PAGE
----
Opeth’s sophomore effort was released by Candlelight Records in June of 1996. It follows the groundwork laid by the debut, “Orchid”, and is very similar in style and sound. Basically, the same four musicians - Mikael Akerfeldt (vo/g), Peter Lindgren (g), Anders Nordin (dr), and Johan De Farfalla (bass) returned to Unisound Studios with Dan Swano as producer once again. As a year had passed between the recording and the release of “Orchid”, the band had already begun work on the material that would eventually surface on “Morningrise”.
Stylistically, both albums employ the same approach of composing songs of ten minutes’ length or more with the melodic heavy guitar riffs punctuated by acoustic guitar interludes and hoarsely screamed death vocals that occasionally permit clean vocal contributions. The songs tend to be more like journeys with the music of each song usually moving on to new territory rather than revisiting early riffs and melodies. The two differences that stand out the most for me is first that “Orchid” came with two short instrumental tracks while “Morningrise” instead delivers a 20-minute epic in “Black Rose Immortal” and the other is that the echoing reverb on the guitars of “Orchid” has been almost wholly dispensed with here. This reduced reverb makes the production sound cleaner and a bit more up to date as I felt “Orchid” came across more like a mid-eighties recording.
As with its predecessor, the songs on “Morningrise” follow a similar pattern of heavy-acoustic-heavy-acoustic so closely that you can almost set your watch to when the first acoustic break is going to come up. However, one subtle difference that I felt I picked up on is that “Orchid” tends more towards a simple and often sparse Mediaeval style most of the time while on “Morningrise”, it sounds to me as though the guitarists were more willing to let some beauty stand out front their plucking. As such, I found during my latest listen to the album that some acoustic parts offered more to enjoy. At first, a song like “The Night and the Silent Water” seemed over-burdened with acoustic passages but now I feel they serve their purpose more than I had first supposed. The final stretch of this song, from the 7:34 mark, reminds me a lot of Anathema’s “Alternative 4” and the final repeated guitar riff also brings to mind the 1970 album by T.2. “It’ll All Work Out In Boomland”, which I read that Mikael has in his drastically enormous record collection.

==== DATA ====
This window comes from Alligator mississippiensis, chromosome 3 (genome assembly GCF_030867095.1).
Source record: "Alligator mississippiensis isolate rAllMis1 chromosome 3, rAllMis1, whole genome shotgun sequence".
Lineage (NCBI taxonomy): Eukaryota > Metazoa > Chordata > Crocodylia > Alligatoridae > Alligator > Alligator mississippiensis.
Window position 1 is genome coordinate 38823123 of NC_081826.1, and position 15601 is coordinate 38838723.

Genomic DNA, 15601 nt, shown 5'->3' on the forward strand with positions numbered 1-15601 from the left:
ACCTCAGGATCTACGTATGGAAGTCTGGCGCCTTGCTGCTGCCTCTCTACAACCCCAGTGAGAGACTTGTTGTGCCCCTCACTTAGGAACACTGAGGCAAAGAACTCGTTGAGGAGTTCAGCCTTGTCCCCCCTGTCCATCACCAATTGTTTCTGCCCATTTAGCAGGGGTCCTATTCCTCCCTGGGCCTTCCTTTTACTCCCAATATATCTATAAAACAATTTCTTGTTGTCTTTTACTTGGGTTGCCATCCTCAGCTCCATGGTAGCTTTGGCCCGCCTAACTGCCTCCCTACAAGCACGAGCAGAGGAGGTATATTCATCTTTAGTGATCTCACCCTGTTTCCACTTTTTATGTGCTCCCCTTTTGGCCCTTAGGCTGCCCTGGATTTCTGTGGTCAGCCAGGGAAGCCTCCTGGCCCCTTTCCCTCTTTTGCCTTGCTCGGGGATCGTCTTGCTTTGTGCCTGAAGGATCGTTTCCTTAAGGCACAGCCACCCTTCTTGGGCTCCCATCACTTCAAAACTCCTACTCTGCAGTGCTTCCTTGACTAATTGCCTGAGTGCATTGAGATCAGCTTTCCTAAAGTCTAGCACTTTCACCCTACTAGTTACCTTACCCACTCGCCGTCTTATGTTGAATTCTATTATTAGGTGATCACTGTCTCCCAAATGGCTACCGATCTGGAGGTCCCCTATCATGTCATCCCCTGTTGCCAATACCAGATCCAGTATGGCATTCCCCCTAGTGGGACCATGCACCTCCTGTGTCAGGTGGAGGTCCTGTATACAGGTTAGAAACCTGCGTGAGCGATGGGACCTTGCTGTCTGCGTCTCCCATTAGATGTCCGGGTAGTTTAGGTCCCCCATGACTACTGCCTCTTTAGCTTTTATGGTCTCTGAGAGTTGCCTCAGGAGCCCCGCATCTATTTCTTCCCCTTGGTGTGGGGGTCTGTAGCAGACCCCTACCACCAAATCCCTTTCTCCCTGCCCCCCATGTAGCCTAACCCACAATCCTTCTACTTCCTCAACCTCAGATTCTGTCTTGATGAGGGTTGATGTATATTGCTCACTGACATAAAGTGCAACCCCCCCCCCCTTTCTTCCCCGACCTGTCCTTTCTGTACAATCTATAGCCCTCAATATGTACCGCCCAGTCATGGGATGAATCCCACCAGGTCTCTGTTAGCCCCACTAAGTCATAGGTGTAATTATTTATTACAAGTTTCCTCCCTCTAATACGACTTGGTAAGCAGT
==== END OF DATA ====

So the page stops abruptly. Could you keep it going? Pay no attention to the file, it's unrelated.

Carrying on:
One of the things I like about this line-up of Opeth is that the bass guitar is often given a bit of spotlight time. Sometimes it takes a lead role over the acoustic guitars as in parts of “Advent” and other times the electric guitars just stop for a moment while the bass continues with the riff for a couple of bars. You can hear this at the 3:12 mark in “Nectar”. Another thing I noticed once again is how the two rhythm guitars will play harmonized riffs with one guitar playing a simple riff while the other follows the riff but with more emphasis on melody, utilizing other notes in the chords. Both albums feature this kind of melodic riffing and it shows that this death metal band are not content to simply churn out searing riffs for the sake of speed or sonic brutality.